//Why many Indian cos are moving to SE Asia

Why many Indian cos are moving to SE Asia

For Navin Suri, who was heading Bank of New York Mellon’s
asset management business in Hong Kong,
Singapore was the obvious choice when it came to setting up.

He said he had always heard about the “ease of doing business” in Singapore, but even he was taken aback when it took him less than 30 minutes to set up his data technology company in 2014.

From getting his registration number to signed MoUs, it all got done between 10.40 and 11.10 pm SGT. “I even got a prompt from the government with suggestions as to how I could set up a website,” says Suri, co-founder of Percipient.

South East Asia is also a fantastic gateway for startups looking to go global. Chandrima Das, founder of Bento, says they were working towards an international clientele and hence their decision to be based in Singapore and focus on the Asean market to start with. “Today my focus on the Asian market has paid out. We are actively targeting and working with clients in Hong Kong, Thailand, Malaysia, Indonesia and other countries. For instance, we work today with Siam Commercial Bank, which has a 11 million customer base, a base we have acquired despite, or because of being based in Singapore. If you look at just Singapore the entire population base is 5.6 million,” she says.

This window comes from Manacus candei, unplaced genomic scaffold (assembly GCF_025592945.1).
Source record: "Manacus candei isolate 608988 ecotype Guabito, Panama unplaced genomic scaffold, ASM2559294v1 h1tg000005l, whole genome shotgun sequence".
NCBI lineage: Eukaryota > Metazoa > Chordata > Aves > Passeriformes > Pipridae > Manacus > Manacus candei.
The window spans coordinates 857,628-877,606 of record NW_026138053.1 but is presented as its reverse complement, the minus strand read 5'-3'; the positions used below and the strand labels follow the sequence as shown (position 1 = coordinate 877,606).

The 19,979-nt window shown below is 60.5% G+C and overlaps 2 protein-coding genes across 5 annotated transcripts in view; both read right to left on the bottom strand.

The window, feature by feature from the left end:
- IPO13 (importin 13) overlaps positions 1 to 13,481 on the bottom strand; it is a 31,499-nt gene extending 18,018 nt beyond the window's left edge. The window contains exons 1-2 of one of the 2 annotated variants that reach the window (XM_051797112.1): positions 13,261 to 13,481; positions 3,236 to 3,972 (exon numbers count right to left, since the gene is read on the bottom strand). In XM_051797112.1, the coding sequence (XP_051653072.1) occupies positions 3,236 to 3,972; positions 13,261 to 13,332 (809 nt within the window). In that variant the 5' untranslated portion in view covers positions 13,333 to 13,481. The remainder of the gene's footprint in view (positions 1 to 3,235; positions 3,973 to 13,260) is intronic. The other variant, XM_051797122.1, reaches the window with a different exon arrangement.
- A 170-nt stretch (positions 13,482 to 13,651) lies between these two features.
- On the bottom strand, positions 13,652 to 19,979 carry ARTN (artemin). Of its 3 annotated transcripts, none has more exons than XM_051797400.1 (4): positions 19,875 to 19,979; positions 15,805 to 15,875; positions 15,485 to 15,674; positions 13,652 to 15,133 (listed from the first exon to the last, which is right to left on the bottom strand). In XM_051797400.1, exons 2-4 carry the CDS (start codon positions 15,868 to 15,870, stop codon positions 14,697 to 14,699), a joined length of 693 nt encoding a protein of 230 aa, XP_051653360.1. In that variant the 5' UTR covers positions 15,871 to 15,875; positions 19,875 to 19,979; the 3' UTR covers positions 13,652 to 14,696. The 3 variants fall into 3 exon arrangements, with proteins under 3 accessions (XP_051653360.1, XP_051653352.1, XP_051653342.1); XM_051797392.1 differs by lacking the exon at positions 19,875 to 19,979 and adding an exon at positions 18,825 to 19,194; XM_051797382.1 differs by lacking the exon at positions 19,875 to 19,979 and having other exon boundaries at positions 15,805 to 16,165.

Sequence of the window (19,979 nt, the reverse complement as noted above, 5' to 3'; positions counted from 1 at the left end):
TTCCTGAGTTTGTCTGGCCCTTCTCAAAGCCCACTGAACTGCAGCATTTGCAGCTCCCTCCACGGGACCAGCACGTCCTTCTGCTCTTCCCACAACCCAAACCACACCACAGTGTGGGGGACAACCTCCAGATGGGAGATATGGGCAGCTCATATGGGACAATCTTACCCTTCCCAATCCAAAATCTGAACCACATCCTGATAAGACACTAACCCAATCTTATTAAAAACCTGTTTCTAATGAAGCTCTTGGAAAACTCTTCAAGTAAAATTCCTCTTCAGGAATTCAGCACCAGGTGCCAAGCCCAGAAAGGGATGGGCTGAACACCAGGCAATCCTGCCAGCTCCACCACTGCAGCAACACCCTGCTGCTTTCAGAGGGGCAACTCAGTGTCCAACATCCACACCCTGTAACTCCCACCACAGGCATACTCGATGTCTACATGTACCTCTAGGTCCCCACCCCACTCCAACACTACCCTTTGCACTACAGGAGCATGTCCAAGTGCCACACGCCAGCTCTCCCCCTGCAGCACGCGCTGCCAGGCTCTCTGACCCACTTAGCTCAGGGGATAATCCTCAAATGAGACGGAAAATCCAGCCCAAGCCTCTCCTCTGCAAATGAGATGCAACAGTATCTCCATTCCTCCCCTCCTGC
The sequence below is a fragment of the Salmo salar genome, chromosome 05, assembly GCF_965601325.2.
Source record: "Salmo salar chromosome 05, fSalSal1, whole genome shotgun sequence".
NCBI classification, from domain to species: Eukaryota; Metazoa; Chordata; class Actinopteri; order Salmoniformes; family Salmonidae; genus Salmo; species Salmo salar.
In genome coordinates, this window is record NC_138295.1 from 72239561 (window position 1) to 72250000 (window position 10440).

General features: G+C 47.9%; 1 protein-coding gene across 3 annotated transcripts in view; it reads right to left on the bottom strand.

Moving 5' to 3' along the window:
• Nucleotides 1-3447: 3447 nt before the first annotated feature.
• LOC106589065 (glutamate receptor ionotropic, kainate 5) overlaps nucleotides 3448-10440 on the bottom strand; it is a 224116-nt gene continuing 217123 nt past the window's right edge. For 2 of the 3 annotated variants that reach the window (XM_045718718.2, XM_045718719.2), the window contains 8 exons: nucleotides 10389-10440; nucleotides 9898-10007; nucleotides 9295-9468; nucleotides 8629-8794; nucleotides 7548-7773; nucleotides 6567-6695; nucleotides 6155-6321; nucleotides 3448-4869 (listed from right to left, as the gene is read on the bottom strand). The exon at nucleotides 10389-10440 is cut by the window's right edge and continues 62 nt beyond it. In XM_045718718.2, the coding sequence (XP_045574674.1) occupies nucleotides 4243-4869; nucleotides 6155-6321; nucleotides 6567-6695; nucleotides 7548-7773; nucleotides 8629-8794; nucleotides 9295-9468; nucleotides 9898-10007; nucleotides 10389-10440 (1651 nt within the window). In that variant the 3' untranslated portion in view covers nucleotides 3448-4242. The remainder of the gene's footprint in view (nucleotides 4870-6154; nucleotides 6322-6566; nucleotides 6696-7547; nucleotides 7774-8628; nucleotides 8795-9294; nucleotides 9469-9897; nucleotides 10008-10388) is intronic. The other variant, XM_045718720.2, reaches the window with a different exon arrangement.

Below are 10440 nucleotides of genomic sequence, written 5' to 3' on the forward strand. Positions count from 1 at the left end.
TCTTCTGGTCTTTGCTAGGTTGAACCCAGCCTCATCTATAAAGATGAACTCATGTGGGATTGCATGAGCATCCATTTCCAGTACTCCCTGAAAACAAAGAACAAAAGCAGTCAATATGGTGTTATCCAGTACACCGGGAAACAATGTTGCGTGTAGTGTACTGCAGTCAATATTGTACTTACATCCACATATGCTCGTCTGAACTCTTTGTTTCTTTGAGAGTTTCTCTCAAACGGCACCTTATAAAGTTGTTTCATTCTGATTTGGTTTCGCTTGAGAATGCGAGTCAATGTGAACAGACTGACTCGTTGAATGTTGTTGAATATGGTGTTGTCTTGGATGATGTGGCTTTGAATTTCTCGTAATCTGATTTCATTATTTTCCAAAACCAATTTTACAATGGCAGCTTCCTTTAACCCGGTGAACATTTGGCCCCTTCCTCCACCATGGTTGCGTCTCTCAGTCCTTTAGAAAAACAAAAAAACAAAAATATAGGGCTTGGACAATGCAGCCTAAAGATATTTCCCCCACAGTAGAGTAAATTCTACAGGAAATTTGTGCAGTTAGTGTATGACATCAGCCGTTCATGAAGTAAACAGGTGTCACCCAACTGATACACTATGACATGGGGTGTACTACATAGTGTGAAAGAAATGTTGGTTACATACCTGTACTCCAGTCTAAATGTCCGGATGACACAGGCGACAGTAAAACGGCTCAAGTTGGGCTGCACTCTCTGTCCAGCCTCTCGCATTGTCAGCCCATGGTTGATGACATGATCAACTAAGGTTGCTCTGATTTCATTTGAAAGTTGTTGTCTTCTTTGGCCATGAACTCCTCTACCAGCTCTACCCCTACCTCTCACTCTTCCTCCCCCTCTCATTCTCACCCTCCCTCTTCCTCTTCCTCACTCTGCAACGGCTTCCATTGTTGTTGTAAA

Das says being regulated in Singapore also helps immensely. “Because not only are the Singaporean authorities fast and efficient, they are also highly stringent when it comes to security checks and audits. After we got our fund management license from Singapore, we knew it would be much easier for us to enter Thailand and Indonesia,” she says.

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Another major attraction is the tax rate. “It’s half of that in India. South East Asia helps you retain more of your earnings and price your products more competitively,” says Shailesh Tiwari, CEO of GameChange Solutions, which looks to drive employee productivity and engagement with gaming and interactive work models.

He also noted that often the government throws its weight behind a startup. Something that Percipient’s Suri experienced first hand, when he got to share the stage with PM Narendra Modi and Monetary Authority of Singapore (MAS) officials at the fintech festival in Singapore in November 2018. “We are creating the exchange Apix, which will connect 100 banks in the next 3 years, with USbased Virtusa. Such government interest really helps young companies like us survive,” says Suri. The fintech festival saw more than 40,000 participants of whom more than 10% were Indians, say organisers.

Indian startups are increasingly occupying centrestage. Ankiti Bose’s fashion startup Zilingo raised more than $226 million in its last round of funding, valuing it at $970 million. Another $30 million bump up in valuation and it will become one of the rare unicorns with a female founder.

Governments in South East Asia are now offering a range of mentorship, seed funding, introduction to investors, faster regulatory clearances and a hands-on approach to solve any and all problems. From funding their laptops (if they are a small startup) to providing salary subsidies for experienced hires (aged 60 and above), the business-friendly atmosphere is omni-present.